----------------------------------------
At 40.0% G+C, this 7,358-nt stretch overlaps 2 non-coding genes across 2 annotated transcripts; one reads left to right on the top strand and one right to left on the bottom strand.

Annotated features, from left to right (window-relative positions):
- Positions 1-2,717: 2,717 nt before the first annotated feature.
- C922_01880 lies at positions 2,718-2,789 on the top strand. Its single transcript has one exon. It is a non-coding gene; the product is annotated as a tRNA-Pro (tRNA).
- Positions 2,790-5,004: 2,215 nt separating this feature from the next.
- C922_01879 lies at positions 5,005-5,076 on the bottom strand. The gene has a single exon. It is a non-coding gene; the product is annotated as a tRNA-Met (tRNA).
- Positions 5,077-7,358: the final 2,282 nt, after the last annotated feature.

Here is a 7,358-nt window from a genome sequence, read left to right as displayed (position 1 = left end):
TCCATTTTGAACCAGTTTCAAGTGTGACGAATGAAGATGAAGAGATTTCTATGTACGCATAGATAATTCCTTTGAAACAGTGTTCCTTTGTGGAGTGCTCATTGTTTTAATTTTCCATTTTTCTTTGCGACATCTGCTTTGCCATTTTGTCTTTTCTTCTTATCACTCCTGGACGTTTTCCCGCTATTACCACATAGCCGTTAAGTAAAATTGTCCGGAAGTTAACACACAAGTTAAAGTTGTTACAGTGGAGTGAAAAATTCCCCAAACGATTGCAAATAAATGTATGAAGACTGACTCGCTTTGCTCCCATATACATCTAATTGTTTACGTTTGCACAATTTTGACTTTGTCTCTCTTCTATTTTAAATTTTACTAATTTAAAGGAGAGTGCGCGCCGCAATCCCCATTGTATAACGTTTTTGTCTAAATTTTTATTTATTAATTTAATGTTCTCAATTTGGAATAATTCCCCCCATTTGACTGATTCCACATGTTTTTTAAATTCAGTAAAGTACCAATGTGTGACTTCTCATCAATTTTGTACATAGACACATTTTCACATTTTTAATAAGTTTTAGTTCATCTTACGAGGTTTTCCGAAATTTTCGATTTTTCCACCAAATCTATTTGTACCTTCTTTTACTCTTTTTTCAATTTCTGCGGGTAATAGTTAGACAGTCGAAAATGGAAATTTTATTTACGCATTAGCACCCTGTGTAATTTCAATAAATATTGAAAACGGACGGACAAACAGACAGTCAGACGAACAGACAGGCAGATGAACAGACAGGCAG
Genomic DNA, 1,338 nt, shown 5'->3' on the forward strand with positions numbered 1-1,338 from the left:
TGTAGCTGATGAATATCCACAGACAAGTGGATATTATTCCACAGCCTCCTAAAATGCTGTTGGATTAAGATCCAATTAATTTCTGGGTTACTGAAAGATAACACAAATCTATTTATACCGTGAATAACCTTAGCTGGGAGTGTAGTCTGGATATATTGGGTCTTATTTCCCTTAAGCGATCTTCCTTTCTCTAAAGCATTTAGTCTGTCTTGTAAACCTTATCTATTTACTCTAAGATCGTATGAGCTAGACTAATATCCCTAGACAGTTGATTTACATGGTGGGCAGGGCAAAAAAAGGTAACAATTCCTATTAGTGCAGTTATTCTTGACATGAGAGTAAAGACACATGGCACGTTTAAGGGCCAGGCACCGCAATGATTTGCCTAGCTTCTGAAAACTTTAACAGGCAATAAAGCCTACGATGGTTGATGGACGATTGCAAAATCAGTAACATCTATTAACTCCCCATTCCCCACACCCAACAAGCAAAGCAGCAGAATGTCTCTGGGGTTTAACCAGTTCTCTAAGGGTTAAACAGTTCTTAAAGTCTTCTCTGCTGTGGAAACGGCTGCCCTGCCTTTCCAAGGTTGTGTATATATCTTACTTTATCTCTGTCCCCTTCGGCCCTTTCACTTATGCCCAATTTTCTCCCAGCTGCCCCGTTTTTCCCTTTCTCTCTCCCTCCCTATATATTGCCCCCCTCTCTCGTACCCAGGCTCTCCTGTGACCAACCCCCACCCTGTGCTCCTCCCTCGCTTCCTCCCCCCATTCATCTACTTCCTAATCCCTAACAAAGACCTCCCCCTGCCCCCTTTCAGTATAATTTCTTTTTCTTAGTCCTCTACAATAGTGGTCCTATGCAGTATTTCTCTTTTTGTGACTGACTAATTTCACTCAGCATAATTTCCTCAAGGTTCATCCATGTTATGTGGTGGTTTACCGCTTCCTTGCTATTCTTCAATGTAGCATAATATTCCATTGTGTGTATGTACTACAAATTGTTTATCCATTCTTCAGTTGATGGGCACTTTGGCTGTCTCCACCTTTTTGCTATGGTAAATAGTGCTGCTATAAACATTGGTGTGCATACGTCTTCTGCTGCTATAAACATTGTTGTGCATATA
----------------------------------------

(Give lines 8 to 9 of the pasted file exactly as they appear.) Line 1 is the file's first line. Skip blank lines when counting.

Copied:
Here is a 7,358-nt window from a genome sequence, read left to right as displayed (position 1 = left end):
TCCATTTTGAACCAGTTTCAAGTGTGACGAATGAAGATGAAGAGATTTCTATGTACGCATAGATAATTCCTTTGAAACAGTGTTCCTTTGTGGAGTGCTCATTGTTTTAATTTTCCATTTTTCTTTGCGACATCTGCTTTGCCATTTTGTCTTTTCTTCTTATCACTCCTGGACGTTTTCCCGCTATTACCACATAGCCGTTAAGTAAAATTGTCCGGAAGTTAACACACAAGTTAAAGTTGTTACAGTGGAGTGAAAAATTCCCCAAACGATTGCAAATAAATGTATGAAGACTGACTCGCTTTGCTCCCATATACATCTAATTGTTTACGTTTGCACAATTTTGACTTTGTCTCTCTTCTATTTTAAATTTTACTAATTTAAAGGAGAGTGCGCGCCGCAATCCCCATTGTATAACGTTTTTGTCTAAATTTTTATTTATTAATTTAATGTTCTCAATTTGGAATAATTCCCCCCATTTGACTGATTCCACATGTTTTTTAAATTCAGTAAAGTACCAATGTGTGACTTCTCATCAATTTTGTACATAGACACATTTTCACATTTTTAATAAGTTTTAGTTCATCTTACGAGGTTTTCCGAAATTTTCGATTTTTCCACCAAATCTATTTGTACCTTCTTTTACTCTTTTTTCAATTTCTGCGGGTAATAGTTAGACAGTCGAAAATGGAAATTTTATTTACGCATTAGCACCCTGTGTAATTTCAATAAATATTGAAAACGGACGGACAAACAGACAGTCAGACGAACAGACAGGCAGATGAACAGACAGGCAG